“Come to my office” or “come to the shop”, “stop by at my workplace” – Turkish people seem to work a lot: they work until late in the evening and very often on Saturdays as well. But, due to the relaxed atmosphere on most of the work places, the workplace seems to be a socializing site where people spend time with their colleagues, or a place to which they can invite their friends and family. The small shops – dükkanlar in the Istiklal Street and in the Tünel, as well as the bakkals and the shops in the bazaars, are wonderful examples of work as a social event and a work place as a socializing opportunity.
The word alışveriş is translated as “shopping”, but in Turkish language this word is coined of the words alış and veriş which mean “to take” and “to give” respectively. This exchange implies a more personal reationship based on mutual trust and reliance. The shop owners do not only try to make regular customers, but also friends. For example, it is expected that the bakkal in your street knows the members of your family or your flat mates. If it happens that somebody was looking for a certain good that was unavailable at a given time, as soon as the bakkal get s this good, he will either inform the person who asked for it or people living with them:”Your friend wanted to buy grape juice yesterday, but we had run out of it. I got it this morning, so you can take it for your friend.” The bakkal will also receive the packages his customers get via post and hand them out to them. The concept of veresiye implies how much trust there is between the shop owner and the customer. If it happens that you don’t have any money on you, but you really need to buy something at the bakkal or at the local dönerci, he will give it to you, and you will pay it later when you have money.
The traders or owners of any kinds of shops found friendships with the customers, people who work in nearby stores, restaurants, tea houses, barbershops, cafés, but also with people who work in the same branch, and although this should be seen as business competition, there is no competition between them. There are quarters where same goods are sold: in the area around the Galata tower you can find dozens of chandeliers stores, in the Tünel music instruments stores lean on each other, in Çukurcuma and Firuz Ağa there are dozens of shops that sell antique furniture. One other specific are the ‘’iş hanı’’ : these are buildings with several storeys and all the shops inside sell similar goods. For instance, the shops in the Hayyam iş hanı in Sirkeci, sell and fix analogue photo cameras, some others sell cell phones, PCs, bathroom equipment and so on.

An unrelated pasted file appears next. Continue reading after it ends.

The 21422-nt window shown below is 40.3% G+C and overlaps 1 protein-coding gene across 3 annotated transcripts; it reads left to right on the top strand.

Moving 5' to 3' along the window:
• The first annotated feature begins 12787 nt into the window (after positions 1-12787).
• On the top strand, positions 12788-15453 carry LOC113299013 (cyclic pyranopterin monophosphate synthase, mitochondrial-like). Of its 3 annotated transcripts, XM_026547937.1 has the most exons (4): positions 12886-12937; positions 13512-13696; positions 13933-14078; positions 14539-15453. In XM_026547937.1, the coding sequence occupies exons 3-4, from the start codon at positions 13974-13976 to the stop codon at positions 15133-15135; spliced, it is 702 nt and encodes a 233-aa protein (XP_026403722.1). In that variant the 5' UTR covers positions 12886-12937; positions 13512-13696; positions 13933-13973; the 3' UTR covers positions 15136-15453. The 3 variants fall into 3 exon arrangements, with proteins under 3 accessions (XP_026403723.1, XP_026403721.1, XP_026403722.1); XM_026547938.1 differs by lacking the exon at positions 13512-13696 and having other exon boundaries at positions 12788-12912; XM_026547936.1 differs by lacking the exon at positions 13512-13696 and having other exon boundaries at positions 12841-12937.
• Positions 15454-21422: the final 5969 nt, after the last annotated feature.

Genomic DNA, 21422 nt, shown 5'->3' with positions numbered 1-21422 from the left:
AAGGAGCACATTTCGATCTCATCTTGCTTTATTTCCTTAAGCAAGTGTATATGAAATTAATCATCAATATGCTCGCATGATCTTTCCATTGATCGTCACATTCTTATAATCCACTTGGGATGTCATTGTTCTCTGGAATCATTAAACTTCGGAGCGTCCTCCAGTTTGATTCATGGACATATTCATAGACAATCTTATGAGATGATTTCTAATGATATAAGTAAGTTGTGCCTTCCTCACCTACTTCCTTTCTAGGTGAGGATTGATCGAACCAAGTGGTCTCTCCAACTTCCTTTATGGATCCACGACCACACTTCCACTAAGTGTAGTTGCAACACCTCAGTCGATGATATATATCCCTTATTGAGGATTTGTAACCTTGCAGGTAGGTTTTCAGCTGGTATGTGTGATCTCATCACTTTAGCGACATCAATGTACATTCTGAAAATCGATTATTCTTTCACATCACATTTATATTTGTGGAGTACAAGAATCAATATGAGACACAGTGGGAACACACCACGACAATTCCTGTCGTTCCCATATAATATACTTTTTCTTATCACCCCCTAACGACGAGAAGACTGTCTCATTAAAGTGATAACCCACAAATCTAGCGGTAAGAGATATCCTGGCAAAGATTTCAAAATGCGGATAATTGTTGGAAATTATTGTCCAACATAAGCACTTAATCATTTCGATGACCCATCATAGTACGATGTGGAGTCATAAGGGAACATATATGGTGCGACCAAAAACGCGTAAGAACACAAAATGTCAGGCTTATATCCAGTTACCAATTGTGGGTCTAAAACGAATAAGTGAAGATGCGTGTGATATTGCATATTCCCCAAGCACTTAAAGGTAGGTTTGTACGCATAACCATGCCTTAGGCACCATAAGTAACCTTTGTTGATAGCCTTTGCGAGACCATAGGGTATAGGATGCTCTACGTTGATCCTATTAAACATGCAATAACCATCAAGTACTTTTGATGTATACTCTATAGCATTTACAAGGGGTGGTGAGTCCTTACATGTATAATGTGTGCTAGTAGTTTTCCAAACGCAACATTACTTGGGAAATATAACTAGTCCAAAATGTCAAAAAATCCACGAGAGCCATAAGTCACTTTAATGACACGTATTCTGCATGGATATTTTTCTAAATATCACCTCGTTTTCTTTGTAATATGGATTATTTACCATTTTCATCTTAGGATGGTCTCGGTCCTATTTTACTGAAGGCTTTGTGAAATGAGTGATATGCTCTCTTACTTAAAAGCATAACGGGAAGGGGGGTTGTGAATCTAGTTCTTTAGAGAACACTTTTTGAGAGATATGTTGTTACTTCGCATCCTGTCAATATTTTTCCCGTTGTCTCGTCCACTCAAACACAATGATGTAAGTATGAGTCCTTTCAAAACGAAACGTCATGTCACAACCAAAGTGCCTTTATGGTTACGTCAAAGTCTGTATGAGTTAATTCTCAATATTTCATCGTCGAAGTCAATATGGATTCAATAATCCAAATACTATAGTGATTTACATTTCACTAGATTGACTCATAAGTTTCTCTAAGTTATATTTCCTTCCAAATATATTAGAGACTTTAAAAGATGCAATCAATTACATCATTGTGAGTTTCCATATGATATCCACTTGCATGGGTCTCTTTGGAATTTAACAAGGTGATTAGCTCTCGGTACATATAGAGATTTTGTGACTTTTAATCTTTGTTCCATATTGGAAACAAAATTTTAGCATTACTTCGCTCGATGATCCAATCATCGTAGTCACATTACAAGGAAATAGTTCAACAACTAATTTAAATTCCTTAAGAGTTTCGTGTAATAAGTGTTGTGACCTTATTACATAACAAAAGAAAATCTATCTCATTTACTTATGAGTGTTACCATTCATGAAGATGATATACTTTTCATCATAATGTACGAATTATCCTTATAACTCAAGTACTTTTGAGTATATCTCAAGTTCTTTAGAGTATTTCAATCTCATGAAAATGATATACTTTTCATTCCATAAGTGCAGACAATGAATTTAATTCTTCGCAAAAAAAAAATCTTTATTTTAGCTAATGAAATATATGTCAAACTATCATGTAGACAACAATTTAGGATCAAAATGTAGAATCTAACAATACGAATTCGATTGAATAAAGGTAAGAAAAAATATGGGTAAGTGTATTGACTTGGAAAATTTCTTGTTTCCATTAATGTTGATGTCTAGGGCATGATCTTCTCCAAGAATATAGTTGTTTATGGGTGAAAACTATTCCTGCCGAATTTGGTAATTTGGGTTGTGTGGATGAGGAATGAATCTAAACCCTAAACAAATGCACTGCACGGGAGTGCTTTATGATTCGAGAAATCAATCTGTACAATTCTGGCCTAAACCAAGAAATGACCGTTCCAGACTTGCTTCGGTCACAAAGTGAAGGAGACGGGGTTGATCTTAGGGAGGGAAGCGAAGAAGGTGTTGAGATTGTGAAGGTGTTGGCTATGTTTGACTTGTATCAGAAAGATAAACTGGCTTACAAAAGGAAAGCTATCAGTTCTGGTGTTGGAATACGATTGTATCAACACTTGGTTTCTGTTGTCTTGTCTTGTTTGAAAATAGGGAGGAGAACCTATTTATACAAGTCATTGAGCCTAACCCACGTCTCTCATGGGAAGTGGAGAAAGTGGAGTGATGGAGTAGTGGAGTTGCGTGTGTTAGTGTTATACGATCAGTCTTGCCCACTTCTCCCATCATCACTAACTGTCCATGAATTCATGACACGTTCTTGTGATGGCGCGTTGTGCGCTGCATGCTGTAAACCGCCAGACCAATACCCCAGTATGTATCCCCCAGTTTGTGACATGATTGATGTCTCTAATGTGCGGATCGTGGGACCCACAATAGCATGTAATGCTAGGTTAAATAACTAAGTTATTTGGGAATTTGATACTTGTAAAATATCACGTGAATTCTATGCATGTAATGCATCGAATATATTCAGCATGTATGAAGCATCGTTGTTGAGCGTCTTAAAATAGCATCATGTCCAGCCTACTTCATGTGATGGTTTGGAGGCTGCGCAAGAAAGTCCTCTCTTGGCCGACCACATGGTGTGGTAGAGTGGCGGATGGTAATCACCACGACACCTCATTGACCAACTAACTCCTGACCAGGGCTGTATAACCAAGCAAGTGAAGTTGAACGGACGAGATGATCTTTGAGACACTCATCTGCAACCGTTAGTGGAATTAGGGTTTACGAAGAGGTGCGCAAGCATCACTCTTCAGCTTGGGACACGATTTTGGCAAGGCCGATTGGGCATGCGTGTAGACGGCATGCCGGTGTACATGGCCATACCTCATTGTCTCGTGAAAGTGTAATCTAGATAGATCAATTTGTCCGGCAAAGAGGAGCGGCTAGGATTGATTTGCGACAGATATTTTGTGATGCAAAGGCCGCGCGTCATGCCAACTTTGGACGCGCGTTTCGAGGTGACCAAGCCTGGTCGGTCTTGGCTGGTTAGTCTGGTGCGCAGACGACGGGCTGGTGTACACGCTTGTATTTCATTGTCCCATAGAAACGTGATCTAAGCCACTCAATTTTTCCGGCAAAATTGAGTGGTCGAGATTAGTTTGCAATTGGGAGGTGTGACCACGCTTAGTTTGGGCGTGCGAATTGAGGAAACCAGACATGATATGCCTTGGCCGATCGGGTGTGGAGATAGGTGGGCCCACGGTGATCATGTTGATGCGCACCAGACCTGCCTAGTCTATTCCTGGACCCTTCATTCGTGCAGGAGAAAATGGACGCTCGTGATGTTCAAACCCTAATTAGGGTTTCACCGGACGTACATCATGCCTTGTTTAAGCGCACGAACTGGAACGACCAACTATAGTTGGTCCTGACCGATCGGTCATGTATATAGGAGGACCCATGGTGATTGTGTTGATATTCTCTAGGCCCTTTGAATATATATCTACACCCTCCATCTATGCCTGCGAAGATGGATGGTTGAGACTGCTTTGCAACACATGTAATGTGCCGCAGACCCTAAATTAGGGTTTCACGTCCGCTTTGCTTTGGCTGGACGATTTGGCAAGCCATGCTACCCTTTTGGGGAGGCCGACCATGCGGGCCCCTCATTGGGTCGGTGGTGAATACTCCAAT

The end of the Istiklal Caddesi opposite to Taksim square is known as Tünel, and it is basically a narrow cobbled slope with shops, cafes, restaurants on both sides, a mosque, synagogue, and Turkish bath house in the side streets. It is open for traffic, but being that narrow, it looks more like a pedestrian street. It is very vibrant and cheerful: music, calls, chatter come from all sides, colorful clothes, music instruments, jewelry, and souvenir goods add a specific charm to the ambient. The Tünel area is a small world within itself: people who, depending on their mood, open their shops at 9, 10, 11 or 12 a.m., have everything they need in a close proximity: after opening the shop, they go to the simitçi for the simit, to a nearby store to buy cheese, olives, helva for the breakfast, on their way back they order two big teas from the çaycı, oranges from the fruit juice seller: all the while the door of the shop is wide open, but if a customer comes in, the çaycı, the simitçi or the owner of the neighboring shop will tell to the customer that the patron is on his way. Then they enjoy the breakfast with a friend who stopped by, or a year-long-customer who has become a friend. The Tünel network is based on friendship – friendship between people who work there, i.e. people who sell, people who buy, and people who just hang around. During the workday, the shop owner or an employee might leave the store in order to stop by at the barber shop, go for a lunch, go to pay his bills, or go to see a friend. If you go to visit somebody working in a dükkan, they will order tea or coffee from one of the çaycıs nearby. The teashop is the quintessential socializing element in a community – shop owners mostly have monthly payment arrangements with tea shops, so when tea time comes they just need to say how many cups of tea they want to order. The concept of a tea/coffee or lunch break or fixed working hours does not exist. The opening hours vary just like the closing hours: if nice people are around, the shop might stay open until midnight. And sometimes, at the end of the day, it doesn’t even matter whether profit was made – iş (business) might have been bad, but if the muhabbet (conversation) was good, the day was good as well.